|US20050099547 *||Nov 8, 2004||May 12, 2005||Vitito Christopher J.||Automobile entertainment system|
|US20060128473 *||Nov 14, 2005||Jun 15, 2006||Vitito Christopher J||Automobile entertainment system|
|US20070047198 *||Aug 24, 2005||Mar 1, 2007||Apple Computer, Inc. A California Corporation||Docking station for hand held electronic devices|
|US20070077965 *||Oct 5, 2005||Apr 5, 2007||Patrick Fox||Portable docking station for cell phone|
|US20080163049 *||Dec 31, 2007||Jul 3, 2008||Steven Krampf||Entertainment system with unified content selection|
|USD418836 *||Oct 5, 1998||Jan 11, 2000||Black & Decker Inc.||Radio|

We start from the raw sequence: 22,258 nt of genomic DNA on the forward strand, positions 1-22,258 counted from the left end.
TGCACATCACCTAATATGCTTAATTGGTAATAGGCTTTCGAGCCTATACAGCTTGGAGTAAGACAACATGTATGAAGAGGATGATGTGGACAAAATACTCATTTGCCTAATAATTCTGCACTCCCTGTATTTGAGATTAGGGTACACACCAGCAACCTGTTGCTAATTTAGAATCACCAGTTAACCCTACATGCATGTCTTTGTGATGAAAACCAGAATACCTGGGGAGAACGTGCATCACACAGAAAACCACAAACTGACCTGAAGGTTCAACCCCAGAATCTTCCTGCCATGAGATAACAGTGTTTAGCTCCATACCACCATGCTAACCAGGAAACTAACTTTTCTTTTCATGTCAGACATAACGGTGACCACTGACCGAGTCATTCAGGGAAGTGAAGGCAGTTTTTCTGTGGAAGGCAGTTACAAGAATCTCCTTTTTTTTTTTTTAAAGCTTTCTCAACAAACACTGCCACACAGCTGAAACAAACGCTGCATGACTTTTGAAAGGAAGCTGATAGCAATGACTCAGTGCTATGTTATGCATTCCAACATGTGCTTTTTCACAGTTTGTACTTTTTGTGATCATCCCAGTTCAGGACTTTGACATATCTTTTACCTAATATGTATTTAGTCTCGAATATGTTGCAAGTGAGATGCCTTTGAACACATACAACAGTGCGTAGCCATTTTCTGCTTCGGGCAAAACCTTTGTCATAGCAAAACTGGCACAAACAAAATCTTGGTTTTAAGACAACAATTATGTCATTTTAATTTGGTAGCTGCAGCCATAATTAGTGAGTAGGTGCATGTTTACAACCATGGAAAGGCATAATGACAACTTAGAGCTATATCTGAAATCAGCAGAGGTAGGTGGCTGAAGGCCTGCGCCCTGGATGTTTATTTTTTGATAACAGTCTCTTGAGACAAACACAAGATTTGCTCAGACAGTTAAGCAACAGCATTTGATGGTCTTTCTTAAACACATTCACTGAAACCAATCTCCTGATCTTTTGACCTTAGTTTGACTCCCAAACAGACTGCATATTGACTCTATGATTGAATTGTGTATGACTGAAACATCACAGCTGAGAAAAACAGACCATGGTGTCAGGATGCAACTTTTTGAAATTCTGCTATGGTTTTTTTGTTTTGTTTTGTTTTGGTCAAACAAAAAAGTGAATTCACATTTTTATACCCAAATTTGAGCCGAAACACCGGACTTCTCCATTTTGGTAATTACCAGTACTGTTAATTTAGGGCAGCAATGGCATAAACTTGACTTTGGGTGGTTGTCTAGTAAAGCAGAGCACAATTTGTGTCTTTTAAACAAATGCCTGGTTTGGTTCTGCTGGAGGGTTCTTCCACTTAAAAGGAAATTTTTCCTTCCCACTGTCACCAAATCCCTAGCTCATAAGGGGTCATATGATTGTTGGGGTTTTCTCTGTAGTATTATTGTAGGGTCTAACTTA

|1||Website SIRIUS Satellite Radio: http://www.sirius.com/servlet/ContentServer?pagename=Sirius/CachedPage&c=ProductAsset&cid=1072114056976, Oct. 1, 2004.|
|2||Website SIRIUS Satellite Radio: http://www.sirius.com/servlet/ContentServer?pagename=Sirius/CachedPage&c=ProductAsset&cid=1093551683120, Oct. 1, 2004.|
|3||Website XM Radio: http://www.xmradio.com/skyfi/onthego.jsp, Nov. 1, 2004.|
|4||Website XM Radio: http://www.xmsr.com/catalog/product-detail.jsp?id=31129&type=Accessory, Nov. 1, 2004.|
|Citing Patent||Filing date||Publication date||Applicant||Title|
|US7991439 *||Mar 31, 2008||Aug 2, 2011||Foxconn Communication Technology Corp.||Signal shielding box with a plurality of shielding covers|
|US7992881 *||Apr 9, 2007||Aug 9, 2011||Frederick Edelblut||Mobile system and apparatus for positioning people and for supporting, positioning and transporting objects|